I was reminded the other day of a piece of work I looked at several years ago when Governments were first intervening to make broadband widely available which considered the role of public funds in general in commercial projects.
The general rule of thumb in Europe is that public money should only be used where there is evidence of market failure, and even then the funds should only be made available in a manner that minimises the market distortion.
The image above is a very simplified attempt to show the degrees of intervention, balancing some measure of commercial return from the private sector with an arguably more abstract measure social or economic return for the state.
Setting aside the role of critical national infrastructure, which may be commercial viable but the social or economic value is so high its considered too risky to be left solely in private hands, the layers consider the typical types of intervention the state might make.
Simply promoting the sector may be enough to encourage economic activity. Failing that providing some form of investment underwriting may encourage investors to take the plunge, assuring investors that if things are as bad as they fear the state will offset at least some of their losses.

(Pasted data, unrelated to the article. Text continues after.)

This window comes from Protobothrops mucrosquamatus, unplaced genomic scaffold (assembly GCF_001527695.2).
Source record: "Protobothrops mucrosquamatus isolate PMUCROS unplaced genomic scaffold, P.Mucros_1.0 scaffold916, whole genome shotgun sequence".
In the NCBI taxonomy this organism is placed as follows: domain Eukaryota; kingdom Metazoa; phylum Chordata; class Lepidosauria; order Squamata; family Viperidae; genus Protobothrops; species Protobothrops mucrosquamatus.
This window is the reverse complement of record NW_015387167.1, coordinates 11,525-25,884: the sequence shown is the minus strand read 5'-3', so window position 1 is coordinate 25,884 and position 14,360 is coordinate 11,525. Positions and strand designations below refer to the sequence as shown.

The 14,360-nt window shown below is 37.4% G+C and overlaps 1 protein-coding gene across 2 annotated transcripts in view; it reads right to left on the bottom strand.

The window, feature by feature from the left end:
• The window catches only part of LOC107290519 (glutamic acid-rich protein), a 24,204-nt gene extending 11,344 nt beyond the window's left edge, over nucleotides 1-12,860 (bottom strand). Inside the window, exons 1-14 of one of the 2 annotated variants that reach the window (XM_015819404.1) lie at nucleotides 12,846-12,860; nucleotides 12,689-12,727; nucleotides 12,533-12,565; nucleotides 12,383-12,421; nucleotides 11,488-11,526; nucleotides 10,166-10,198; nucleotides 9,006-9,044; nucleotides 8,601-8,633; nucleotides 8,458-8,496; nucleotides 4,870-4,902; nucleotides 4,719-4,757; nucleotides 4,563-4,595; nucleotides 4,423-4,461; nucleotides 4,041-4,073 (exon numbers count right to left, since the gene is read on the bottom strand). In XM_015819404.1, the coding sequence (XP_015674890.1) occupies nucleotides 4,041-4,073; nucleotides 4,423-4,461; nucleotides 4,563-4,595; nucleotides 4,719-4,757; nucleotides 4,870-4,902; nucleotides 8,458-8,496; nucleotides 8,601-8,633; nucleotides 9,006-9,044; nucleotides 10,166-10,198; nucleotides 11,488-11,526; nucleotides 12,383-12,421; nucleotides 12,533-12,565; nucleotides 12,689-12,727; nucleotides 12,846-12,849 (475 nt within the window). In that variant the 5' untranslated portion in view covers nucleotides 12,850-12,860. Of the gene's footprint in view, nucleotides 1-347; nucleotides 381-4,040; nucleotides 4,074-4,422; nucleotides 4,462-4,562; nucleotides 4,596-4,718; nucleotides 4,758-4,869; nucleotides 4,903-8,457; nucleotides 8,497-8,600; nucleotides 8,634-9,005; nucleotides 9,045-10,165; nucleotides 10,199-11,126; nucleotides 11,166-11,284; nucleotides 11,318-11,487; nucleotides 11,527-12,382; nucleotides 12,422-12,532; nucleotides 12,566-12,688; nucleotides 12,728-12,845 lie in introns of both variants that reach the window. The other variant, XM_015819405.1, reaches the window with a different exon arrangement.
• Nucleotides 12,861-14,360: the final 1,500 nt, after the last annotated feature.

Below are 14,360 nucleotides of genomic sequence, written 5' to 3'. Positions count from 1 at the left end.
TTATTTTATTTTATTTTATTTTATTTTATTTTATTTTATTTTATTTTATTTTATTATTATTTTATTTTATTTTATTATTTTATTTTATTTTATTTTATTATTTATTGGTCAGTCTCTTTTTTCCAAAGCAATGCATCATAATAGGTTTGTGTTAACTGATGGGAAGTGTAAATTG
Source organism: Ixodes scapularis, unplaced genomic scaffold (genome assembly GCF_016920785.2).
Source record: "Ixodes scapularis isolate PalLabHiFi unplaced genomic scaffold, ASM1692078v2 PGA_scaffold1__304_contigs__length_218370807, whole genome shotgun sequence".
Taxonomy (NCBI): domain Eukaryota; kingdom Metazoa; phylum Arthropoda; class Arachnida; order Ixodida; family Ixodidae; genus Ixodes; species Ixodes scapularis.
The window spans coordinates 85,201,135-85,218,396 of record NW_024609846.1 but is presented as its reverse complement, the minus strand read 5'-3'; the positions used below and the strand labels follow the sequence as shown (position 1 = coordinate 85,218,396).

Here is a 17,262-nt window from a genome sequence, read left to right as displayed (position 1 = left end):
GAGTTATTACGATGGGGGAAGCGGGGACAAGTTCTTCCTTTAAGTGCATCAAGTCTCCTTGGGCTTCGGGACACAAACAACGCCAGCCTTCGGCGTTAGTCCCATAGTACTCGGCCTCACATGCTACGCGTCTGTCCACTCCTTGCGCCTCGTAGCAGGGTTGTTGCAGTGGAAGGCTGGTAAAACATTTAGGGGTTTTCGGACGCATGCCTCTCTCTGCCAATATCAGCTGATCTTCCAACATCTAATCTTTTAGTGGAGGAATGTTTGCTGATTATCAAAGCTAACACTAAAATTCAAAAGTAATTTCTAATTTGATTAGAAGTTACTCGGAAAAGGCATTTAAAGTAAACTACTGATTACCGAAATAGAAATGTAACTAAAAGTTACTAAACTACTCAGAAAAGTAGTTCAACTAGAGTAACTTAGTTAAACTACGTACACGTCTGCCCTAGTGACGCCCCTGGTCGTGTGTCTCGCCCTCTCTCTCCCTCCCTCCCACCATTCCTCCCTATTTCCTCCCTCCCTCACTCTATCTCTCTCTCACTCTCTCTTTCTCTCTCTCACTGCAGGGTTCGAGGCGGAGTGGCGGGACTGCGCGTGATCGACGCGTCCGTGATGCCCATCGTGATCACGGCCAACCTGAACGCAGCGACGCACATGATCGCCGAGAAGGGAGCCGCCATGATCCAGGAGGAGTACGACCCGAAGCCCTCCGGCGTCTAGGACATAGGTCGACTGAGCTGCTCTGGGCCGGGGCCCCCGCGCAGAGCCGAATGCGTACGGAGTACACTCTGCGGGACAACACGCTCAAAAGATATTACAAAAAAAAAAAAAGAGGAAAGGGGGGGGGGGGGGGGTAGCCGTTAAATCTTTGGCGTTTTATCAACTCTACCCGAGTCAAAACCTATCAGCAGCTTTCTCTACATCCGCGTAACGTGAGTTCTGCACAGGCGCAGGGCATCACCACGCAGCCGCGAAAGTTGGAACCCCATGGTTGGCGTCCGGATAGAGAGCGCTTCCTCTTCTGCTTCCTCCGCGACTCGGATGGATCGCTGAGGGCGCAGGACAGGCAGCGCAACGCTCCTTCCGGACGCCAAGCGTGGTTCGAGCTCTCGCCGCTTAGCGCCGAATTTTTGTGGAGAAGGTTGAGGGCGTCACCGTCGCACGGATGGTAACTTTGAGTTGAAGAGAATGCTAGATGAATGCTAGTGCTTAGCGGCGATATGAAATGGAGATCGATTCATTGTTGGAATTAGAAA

If that doesn’t work, the state could consider co-investing – Government’s are naturally more patient investors so this may provide the assurances other investors need. This is less common in the UK but has been used effectively in part of Europe.
If none of this works, then grants may be necessary. In essence, a grant is co-investment that the Government writes down the principle and forgoes any return from the outset, and is therefore considered the most distorting type of public intervention short of nationalisation.
And if all else fails, and the social or economic need is sufficiently high, then it may be necessary to nationalise the industry.